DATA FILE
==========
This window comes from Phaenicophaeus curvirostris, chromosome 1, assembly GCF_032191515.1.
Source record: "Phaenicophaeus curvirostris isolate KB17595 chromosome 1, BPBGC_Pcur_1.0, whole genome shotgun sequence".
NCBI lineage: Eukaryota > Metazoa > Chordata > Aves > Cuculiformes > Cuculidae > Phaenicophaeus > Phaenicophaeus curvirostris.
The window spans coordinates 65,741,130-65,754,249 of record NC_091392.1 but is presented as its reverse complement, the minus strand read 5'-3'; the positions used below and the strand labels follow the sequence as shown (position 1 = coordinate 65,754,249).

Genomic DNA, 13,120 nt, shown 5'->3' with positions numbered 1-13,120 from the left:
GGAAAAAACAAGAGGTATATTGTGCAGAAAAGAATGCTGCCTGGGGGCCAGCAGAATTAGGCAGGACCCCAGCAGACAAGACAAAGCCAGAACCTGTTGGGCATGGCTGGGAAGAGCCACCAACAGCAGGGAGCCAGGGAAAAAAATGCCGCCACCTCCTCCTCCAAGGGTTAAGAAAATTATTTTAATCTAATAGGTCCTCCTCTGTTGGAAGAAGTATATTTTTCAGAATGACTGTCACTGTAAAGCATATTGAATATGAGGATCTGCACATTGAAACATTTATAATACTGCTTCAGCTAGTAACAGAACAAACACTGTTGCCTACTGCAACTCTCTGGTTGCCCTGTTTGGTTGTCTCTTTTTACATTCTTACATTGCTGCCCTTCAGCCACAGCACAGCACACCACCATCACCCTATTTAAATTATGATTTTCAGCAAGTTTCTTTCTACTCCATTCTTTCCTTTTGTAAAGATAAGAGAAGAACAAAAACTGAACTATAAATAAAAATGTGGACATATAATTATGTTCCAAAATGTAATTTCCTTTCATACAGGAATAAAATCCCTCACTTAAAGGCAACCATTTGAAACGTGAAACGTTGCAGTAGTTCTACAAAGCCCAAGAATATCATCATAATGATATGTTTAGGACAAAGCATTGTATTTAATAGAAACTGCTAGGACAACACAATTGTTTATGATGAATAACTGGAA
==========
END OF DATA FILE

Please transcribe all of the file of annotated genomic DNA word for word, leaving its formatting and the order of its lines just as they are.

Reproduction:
This window comes from Phaenicophaeus curvirostris, chromosome 1, assembly GCF_032191515.1.
Source record: "Phaenicophaeus curvirostris isolate KB17595 chromosome 1, BPBGC_Pcur_1.0, whole genome shotgun sequence".
NCBI lineage: Eukaryota > Metazoa > Chordata > Aves > Cuculiformes > Cuculidae > Phaenicophaeus > Phaenicophaeus curvirostris.
The window spans coordinates 65,741,130-65,754,249 of record NC_091392.1 but is presented as its reverse complement, the minus strand read 5'-3'; the positions used below and the strand labels follow the sequence as shown (position 1 = coordinate 65,754,249).

Genomic DNA, 13,120 nt, shown 5'->3' with positions numbered 1-13,120 from the left:
GGAAAAAACAAGAGGTATATTGTGCAGAAAAGAATGCTGCCTGGGGGCCAGCAGAATTAGGCAGGACCCCAGCAGACAAGACAAAGCCAGAACCTGTTGGGCATGGCTGGGAAGAGCCACCAACAGCAGGGAGCCAGGGAAAAAAATGCCGCCACCTCCTCCTCCAAGGGTTAAGAAAATTATTTTAATCTAATAGGTCCTCCTCTGTTGGAAGAAGTATATTTTTCAGAATGACTGTCACTGTAAAGCATATTGAATATGAGGATCTGCACATTGAAACATTTATAATACTGCTTCAGCTAGTAACAGAACAAACACTGTTGCCTACTGCAACTCTCTGGTTGCCCTGTTTGGTTGTCTCTTTTTACATTCTTACATTGCTGCCCTTCAGCCACAGCACAGCACACCACCATCACCCTATTTAAATTATGATTTTCAGCAAGTTTCTTTCTACTCCATTCTTTCCTTTTGTAAAGATAAGAGAAGAACAAAAACTGAACTATAAATAAAAATGTGGACATATAATTATGTTCCAAAATGTAATTTCCTTTCATACAGGAATAAAATCCCTCACTTAAAGGCAACCATTTGAAACGTGAAACGTTGCAGTAGTTCTACAAAGCCCAAGAATATCATCATAATGATATGTTTAGGACAAAGCATTGTATTTAATAGAAACTGCTAGGACAACACAATTGTTTATGATGAATAACTGGAA